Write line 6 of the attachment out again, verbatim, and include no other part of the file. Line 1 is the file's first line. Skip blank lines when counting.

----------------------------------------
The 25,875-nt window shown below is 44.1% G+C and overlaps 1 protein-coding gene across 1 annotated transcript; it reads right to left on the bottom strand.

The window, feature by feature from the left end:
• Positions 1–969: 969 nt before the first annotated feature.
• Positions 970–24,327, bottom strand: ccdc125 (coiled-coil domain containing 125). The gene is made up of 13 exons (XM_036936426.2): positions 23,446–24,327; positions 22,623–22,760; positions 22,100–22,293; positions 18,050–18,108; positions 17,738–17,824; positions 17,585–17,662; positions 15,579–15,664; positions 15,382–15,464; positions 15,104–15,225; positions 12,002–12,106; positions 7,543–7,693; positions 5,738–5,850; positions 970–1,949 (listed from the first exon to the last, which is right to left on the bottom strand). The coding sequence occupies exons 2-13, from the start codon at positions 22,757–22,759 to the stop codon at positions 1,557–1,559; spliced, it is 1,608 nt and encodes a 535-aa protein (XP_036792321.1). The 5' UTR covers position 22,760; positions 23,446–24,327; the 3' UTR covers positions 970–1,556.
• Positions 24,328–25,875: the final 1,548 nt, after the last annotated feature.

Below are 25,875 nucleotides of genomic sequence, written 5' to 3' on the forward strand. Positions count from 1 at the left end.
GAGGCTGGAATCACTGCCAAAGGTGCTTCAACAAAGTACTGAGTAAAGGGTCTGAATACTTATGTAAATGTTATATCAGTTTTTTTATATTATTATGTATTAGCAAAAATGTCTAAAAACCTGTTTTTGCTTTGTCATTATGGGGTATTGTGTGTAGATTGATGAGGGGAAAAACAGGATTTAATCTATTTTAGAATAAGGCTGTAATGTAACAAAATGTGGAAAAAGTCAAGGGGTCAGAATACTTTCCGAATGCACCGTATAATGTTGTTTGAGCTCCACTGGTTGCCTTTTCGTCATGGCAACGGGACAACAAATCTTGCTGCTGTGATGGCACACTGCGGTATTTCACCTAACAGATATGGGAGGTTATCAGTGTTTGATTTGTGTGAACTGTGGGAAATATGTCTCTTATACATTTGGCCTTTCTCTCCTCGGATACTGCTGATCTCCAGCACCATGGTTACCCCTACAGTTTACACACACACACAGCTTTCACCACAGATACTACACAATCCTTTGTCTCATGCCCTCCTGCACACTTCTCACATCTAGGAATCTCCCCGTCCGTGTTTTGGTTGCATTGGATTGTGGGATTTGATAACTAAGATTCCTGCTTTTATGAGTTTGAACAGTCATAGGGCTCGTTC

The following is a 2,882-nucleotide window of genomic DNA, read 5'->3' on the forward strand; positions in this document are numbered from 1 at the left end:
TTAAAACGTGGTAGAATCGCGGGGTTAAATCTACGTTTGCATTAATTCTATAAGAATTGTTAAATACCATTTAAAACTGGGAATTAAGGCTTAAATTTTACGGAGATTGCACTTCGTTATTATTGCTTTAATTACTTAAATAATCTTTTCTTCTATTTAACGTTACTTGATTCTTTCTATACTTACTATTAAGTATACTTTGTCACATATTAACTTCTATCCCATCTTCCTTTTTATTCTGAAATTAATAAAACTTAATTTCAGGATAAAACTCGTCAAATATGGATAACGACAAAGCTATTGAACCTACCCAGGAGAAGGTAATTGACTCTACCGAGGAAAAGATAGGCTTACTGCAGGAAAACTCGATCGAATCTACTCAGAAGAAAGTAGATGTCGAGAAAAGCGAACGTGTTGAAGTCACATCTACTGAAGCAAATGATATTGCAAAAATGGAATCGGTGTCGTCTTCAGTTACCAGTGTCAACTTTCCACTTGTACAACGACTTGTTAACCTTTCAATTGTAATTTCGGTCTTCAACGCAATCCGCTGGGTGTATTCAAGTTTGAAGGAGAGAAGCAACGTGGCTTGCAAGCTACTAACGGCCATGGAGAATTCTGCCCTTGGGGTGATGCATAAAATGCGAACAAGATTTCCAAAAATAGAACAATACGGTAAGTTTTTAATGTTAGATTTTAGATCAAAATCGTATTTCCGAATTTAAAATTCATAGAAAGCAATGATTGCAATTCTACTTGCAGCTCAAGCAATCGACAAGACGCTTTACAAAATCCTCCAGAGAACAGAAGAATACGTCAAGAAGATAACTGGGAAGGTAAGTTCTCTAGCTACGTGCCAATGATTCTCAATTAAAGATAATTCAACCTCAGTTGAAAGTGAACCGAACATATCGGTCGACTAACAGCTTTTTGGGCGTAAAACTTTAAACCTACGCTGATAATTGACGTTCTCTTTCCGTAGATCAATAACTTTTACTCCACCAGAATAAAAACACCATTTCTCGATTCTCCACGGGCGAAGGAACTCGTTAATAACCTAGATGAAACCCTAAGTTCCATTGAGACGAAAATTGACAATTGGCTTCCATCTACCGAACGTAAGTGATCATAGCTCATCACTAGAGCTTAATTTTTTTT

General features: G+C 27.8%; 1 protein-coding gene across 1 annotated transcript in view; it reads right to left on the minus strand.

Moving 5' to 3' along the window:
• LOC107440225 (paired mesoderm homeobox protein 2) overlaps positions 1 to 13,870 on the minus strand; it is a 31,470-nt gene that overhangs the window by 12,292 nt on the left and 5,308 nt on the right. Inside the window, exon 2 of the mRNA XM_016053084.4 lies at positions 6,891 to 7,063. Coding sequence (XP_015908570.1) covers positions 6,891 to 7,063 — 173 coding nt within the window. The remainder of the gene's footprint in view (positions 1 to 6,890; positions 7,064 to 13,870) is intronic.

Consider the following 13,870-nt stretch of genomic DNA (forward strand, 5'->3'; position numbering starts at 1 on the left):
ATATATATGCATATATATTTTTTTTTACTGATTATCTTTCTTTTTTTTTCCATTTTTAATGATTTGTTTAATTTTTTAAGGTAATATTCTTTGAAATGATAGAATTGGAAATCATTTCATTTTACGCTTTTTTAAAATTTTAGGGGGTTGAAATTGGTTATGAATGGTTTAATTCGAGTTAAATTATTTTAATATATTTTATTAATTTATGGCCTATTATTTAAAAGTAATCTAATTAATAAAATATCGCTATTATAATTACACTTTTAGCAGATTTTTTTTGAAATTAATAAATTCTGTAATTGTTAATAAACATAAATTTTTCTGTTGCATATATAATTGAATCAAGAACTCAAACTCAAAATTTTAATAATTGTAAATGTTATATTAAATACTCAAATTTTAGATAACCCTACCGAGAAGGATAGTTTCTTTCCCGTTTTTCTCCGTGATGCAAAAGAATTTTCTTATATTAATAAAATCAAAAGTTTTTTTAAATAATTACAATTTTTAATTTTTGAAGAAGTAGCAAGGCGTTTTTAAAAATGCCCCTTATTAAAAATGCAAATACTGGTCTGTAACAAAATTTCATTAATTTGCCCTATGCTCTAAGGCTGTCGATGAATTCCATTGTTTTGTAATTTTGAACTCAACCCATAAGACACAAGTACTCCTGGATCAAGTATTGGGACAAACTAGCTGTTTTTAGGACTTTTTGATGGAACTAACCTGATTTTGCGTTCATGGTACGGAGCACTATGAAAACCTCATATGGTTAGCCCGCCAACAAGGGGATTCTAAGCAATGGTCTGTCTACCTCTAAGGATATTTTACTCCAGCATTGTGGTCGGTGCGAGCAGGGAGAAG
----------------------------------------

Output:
Below are 25,875 nucleotides of genomic sequence, written 5' to 3' on the forward strand. Positions count from 1 at the left end.